Some say momentum doesn’t exist in sports.
They’ll say it’s nothing more than a feeling, a faux sense of confidence that doesn’t actually propel a player — or in this case, a driver — to anything more than what they would have achieved on skill, luck or other circumstance alone. Whatever happens was going to happen anyway, whether the player had a strong lead-in or not.
I’m a little more in favor of momentum. Doesn’t a heightened sense of confidence generally help a person’s output, or the opposite when one’s had a rough string? When a few fairly exciting things happen in a row to you, don’t you usually feel on top of the world and like nothing can slow you down?
Let’s look at NASCAR as though momentum exists, that say, a three-race streak of strong finishes will lead to more of the same, or will certainly at least keep a performing driver out of the dumps for a little while longer when bad finishes inevitably come around.
If that’s the case, then this weekend is kind of the worst for certain drivers on the circuit.
Sure, a week off isn’t going to ruffle too many feathers; after all, Sprint Cup Series drivers won’t be getting any off-weeks at all after awhile. But while a breather can be nice, for momentum’s sake it can kill what someone had going — which can either be good or bad, depending on what one’s results were like prior to the break.
Let’s look at a few drivers on either side of that spectrum — the ones whose positive momentum might get killed by the off-week, and those who could come out of the other side refreshed and ready to kick the bad vibes to the curb.
Good Momentum: Matt Kenseth: He may not be in the Chase just yet without a win, but Kenseth is still one of the sport’s hottest drivers. He’s better than his closest competitor in terms of average finish over the last three races by an entire place, at 5.7. Basically, the guy’s been knocking on the door of victory lane all season, and it’s only a matter of time before he gets there — and once he does, the floodgates will likely open like they did last year.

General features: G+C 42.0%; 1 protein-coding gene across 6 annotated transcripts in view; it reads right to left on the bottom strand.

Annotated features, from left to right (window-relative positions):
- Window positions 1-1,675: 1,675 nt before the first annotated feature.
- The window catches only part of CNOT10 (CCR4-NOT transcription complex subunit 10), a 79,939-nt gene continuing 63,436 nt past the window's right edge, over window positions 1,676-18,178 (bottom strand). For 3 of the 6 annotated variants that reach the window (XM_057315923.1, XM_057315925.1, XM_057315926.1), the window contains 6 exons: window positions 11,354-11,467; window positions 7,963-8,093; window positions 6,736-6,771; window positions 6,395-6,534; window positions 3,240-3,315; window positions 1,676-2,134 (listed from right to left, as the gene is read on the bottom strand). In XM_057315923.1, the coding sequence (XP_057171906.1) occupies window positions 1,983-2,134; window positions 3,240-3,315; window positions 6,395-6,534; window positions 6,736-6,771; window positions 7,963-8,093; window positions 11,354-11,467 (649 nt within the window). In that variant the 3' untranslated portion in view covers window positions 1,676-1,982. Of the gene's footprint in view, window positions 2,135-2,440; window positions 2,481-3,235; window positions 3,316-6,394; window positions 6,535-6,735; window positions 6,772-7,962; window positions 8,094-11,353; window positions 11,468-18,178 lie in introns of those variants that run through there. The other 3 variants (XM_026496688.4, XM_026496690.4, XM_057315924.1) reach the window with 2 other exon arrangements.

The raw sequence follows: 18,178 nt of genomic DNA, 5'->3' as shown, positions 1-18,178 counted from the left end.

Good Momentum: Jimmie Johnson:Again, another driver without a win in 2014 but with a very strong start to the season that saw the defending Cup champion seemingly poised for that breakout win sometime in the near future. Had it not been for a 25th-place run at Texas, Johnson would be riding an even stronger wave of success, particularly with finishes of second at Martinsville and third last weekend at Darlington.
Of course, if there’s anything Johnson and co. have shown over the years, it’s that they don’t play by the rules of mere mortals, so they’ll probably be good to go no matter what.
Good Momentum: Jeff Gordon: The current points leader hasn’t shown signs of letting up at all in 2014 — suppose that’s why he’s No. 1 in the standings? The off-week could finally be the lull that brings Gordon back to earth. For his championship hopes’ sake, he’ll have to hope that’s not the case; despite his points lead, he’s also winless in the first eight races, and Gordon hasn’t exactly shown an ability to get the job done entering victory lane later in his career.
Bad Momentum: Martin Truex, Jr.: What’s going right for Truex lately? Since 2014 began, he’s been unable to score even just one top-10 finish in his new No. 78 car for Furniture Row Racing, with a best finish of 14th coming at Las Vegas. His last three races have been nothing close to spectacular, with two finishes outside the top 20. Now is a perfect time for Truex and his team to regroup; they need it badly.
Bad Momentum: Brad Keselowski:Seems like Keselowski’s been spending more time fine-tuning his new blog (which I can respect, obviously) than getting his car up to speed. Despite an immaculately strong start that saw the 2012 champion win once and finish third twice, he hasn’t found the top 10 since, his best finish coming at Bristol with a 14th. He’s in the Chase so there’s not much to fret about, but the No. 2 has definitely been far from everyone’s mind when it comes to drivers who actually have a stated chance at victory each week.
Bad Momentum: Kasey Kahne: While Johnson and Gordon are looking to keep their strong momentum past the off-week, teammate Kahne probably can’t be more grateful for it. He’s been terrible compared to his three teammates in 2014, with a mere two top 10s to show for his season — and those came during races three and four. Since then has been a downward slide that has put Kahne into a weird limbo where fans watching the telecast just aren’t even realizing he’s on the track at all, because he’s not up front but isn’t getting lapped every so often to get TV time that way either.
He’s just… there.
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